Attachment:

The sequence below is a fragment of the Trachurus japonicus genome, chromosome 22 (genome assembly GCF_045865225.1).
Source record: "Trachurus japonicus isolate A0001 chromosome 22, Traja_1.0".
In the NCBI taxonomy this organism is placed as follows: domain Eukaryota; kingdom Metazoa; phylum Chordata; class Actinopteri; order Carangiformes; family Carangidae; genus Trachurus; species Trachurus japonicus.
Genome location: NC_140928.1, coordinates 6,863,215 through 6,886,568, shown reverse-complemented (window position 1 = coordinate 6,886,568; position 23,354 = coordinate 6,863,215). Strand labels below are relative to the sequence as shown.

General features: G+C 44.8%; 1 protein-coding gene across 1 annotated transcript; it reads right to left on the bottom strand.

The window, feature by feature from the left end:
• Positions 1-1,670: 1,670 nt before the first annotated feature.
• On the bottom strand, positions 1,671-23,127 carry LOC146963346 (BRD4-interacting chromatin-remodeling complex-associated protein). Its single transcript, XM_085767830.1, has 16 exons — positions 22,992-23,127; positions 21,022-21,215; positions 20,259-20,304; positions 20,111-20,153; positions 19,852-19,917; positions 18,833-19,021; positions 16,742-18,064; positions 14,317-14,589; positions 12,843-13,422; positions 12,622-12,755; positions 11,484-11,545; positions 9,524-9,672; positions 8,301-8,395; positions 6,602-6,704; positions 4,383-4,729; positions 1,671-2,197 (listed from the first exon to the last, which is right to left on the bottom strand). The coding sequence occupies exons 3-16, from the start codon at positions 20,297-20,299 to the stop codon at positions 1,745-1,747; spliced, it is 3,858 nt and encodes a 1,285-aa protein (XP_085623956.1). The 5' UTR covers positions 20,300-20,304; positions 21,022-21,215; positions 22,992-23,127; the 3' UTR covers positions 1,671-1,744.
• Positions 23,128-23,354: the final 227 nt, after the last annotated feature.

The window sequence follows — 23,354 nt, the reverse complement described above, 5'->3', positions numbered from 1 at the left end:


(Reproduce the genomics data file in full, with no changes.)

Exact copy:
The sequence below is a fragment of the Trachurus japonicus genome, chromosome 22 (genome assembly GCF_045865225.1).
Source record: "Trachurus japonicus isolate A0001 chromosome 22, Traja_1.0".
In the NCBI taxonomy this organism is placed as follows: domain Eukaryota; kingdom Metazoa; phylum Chordata; class Actinopteri; order Carangiformes; family Carangidae; genus Trachurus; species Trachurus japonicus.
Genome location: NC_140928.1, coordinates 6,863,215 through 6,886,568, shown reverse-complemented (window position 1 = coordinate 6,886,568; position 23,354 = coordinate 6,863,215). Strand labels below are relative to the sequence as shown.

General features: G+C 44.8%; 1 protein-coding gene across 1 annotated transcript; it reads right to left on the bottom strand.

The window, feature by feature from the left end:
• Positions 1-1,670: 1,670 nt before the first annotated feature.
• On the bottom strand, positions 1,671-23,127 carry LOC146963346 (BRD4-interacting chromatin-remodeling complex-associated protein). Its single transcript, XM_085767830.1, has 16 exons — positions 22,992-23,127; positions 21,022-21,215; positions 20,259-20,304; positions 20,111-20,153; positions 19,852-19,917; positions 18,833-19,021; positions 16,742-18,064; positions 14,317-14,589; positions 12,843-13,422; positions 12,622-12,755; positions 11,484-11,545; positions 9,524-9,672; positions 8,301-8,395; positions 6,602-6,704; positions 4,383-4,729; positions 1,671-2,197 (listed from the first exon to the last, which is right to left on the bottom strand). The coding sequence occupies exons 3-16, from the start codon at positions 20,297-20,299 to the stop codon at positions 1,745-1,747; spliced, it is 3,858 nt and encodes a 1,285-aa protein (XP_085623956.1). The 5' UTR covers positions 20,300-20,304; positions 21,022-21,215; positions 22,992-23,127; the 3' UTR covers positions 1,671-1,744.
• Positions 23,128-23,354: the final 227 nt, after the last annotated feature.

The window sequence follows — 23,354 nt, the reverse complement described above, 5'->3', positions numbered from 1 at the left end: